When Fay Bauling was 100 years old, she decided to do something bold.
She made aliyah.
Bauling accepted the invitation of grandson Doron Svatim to come live with him, his wife and their five children in Israel. Seven weeks ago, she left her apartment at the Palo Alto Commons and flew to Tel Aviv.
One month later, on Thanksgiving, she died in her sleep in Yad Binyamin, Israel. She was 100 years old.
“The whole draw of Israel was living with these children,” said Alice Stiebel, Bauling’s daughter. During the month Bauling lived in Israel, “she played cards with her great-grandchildren, she checked their math homework, she read to them, they read to her. You cannot compare that to the sterility of life in a retirement home.”
Bauling, a preschool education pioneer who helped lay the foundation for the Head Start program in the 1960s, was buried in a cemetery in Yad Binyamin.
She dedicated her career to working with young children, and it seemed only right that she lived out her final days surrounded by their laughter and energy.
Born Fay Curtis in Chicago in 1909, she began her teaching career in a kindergarten classroom in the 1920s. Her husband, Henry Bauling, worked as the chief financial officer of the Jewish Federation in Chicago, where they raised two daughters.
Her philosophy of early childhood education involved a learning environment based on imagination, play, storytelling, music and art.
Those tenets were made known by noted author and radio host Studs Terkel, who invited Curtis onto his radio show to participate in a debate after she called him to complain about an earlier interview he had conducted.
Shortly thereafter, in 1964, she was tapped to lead a pilot preschool program in Chicago that the Johnson administration took national a year later. It’s now called Head Start, and today the $7 billion program enrolls 1 million young children.
“She always respected children, and always thought about what would be best for them educationally,” Stiebel said. “As a mother, she never used her power over me or my sister … I always thought she was the best mother in the world.”
Bauling and her husband moved to Palo Alto in 1972 to be closer to Stiebel and her children. They lived one mile away. The Baulings joined Congregation Kol Emeth, and she also became involved in the JCC in Palo Alto, helping organize its summer lecture series.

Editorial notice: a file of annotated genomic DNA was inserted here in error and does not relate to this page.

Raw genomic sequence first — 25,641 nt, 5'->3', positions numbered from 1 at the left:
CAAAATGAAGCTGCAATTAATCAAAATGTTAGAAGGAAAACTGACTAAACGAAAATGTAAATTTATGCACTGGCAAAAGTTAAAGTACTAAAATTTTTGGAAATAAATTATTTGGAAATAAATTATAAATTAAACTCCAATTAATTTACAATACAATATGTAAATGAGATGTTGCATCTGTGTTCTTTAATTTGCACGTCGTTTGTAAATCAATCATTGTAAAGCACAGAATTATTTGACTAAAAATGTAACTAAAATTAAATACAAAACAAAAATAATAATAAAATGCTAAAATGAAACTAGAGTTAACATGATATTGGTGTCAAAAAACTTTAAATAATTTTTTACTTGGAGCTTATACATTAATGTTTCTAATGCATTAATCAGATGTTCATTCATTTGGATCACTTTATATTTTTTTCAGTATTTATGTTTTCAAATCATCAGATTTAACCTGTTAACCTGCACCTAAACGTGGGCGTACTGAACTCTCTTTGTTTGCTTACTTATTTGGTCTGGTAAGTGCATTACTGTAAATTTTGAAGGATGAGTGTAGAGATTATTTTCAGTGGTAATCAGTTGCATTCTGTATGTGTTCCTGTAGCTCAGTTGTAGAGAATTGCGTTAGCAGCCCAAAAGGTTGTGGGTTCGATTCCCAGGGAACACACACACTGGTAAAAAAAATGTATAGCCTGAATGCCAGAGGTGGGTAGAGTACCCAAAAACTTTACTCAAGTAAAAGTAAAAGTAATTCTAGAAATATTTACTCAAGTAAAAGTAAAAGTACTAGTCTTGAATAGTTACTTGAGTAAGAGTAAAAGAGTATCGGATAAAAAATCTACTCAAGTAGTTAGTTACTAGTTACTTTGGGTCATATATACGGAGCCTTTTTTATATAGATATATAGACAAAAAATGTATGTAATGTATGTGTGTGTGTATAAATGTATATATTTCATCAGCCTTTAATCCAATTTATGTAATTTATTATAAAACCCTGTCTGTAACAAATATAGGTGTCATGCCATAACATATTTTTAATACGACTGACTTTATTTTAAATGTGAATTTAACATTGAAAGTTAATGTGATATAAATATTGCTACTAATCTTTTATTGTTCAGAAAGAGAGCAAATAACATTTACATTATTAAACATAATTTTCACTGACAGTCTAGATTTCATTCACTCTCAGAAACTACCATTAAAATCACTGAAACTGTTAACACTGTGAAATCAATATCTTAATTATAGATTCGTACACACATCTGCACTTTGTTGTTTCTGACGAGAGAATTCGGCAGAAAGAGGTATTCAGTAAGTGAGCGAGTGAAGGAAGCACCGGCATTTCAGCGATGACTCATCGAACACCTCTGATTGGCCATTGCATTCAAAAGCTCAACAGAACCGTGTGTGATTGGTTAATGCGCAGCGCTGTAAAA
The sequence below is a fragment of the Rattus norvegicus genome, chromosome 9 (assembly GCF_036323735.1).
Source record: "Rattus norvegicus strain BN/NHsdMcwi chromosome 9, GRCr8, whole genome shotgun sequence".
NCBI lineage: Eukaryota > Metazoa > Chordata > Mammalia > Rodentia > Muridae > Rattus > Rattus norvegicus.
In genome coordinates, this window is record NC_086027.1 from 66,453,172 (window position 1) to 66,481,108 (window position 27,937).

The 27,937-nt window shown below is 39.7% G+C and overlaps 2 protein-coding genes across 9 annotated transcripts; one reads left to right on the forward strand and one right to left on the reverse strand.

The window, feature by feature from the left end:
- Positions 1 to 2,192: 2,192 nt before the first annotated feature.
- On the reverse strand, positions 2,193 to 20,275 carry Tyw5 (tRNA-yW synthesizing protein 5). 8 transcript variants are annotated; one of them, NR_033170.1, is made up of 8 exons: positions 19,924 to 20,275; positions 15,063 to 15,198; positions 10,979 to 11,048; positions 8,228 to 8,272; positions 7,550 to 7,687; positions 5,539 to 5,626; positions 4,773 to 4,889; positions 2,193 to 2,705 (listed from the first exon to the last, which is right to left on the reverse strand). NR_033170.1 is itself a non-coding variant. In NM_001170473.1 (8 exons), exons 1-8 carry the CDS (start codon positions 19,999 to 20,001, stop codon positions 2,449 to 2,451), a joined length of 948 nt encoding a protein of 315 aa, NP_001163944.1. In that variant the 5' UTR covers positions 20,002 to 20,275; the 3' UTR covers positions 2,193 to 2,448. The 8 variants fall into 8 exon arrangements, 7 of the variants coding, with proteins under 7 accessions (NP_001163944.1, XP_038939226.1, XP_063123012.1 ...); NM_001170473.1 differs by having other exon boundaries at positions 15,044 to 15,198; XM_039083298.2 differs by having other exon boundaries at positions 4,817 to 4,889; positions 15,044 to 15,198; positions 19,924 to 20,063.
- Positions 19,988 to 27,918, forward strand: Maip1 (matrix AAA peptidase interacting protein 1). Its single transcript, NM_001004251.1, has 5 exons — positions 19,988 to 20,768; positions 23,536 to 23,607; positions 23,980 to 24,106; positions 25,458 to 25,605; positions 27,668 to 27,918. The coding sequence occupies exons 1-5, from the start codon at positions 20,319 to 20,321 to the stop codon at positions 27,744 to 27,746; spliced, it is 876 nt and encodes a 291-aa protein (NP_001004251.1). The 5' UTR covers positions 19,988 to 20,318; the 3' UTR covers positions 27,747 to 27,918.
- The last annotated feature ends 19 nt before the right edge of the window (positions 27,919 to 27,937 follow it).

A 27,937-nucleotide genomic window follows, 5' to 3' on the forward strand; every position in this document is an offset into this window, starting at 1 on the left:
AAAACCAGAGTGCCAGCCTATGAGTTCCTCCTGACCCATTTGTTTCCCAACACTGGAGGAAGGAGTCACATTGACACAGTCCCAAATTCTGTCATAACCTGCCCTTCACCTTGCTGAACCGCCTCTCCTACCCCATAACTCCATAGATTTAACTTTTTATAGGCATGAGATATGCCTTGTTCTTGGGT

Bauling played the piano and sculpted, working with stone. She took classes at Little House, the Roslyn G. Morris Activity Center in Menlo Park. She was a volunteer docent and loved giving tours to children.
In 1989, a reporter from KRON Channel 4 interviewed Henry and Fay about their 60th wedding anniversary. The reporter asked Fay, “What’s the secret to such a long marriage?”
“My grandmother grins and says, ‘Great sex,’ ” recalled her grandson, Michael Gaynes, of Moss Beach. “She had a way of just cutting through the bull with a sentence or two. She was absolutely fearless. If something was on her mind, she said it.”
Indeed, before she left for Israel, Bauling said to her younger sister, Rhoda Curtis, “I won’t be coming back, will I?”
“You could be shipped back to California and buried next to [your husband] Henry,” responded Curtis, 91, who lives in Berkeley.
“And Fay looked at me and said, ‘What for? It’s only dust,’ ” Curtis said. “She was very pragmatic. It was one of her guiding principles.”
Curtis said her sister also was very creative. When she was a young mother, for example, she would tell stories or fairytales to her children, nieces and nephews — then encourage them to act out the tales.
“So here she is, in Yad Binyamin, in Israel, all these years later with her five great grandchildren, and she is telling them stories and they are acting them out,” Curtis said. “It was absolutely fabulous for her to come full circle like that.”
Fay Bauling was preceded in death by her husband, Henry Bauling, and daughter Sylvia Lipcon. She is survived by daughter Alice Stiebel of Palo Alto, sister Rhoda Curtis of Berkeley, five grandchildren and five great-grandchildren.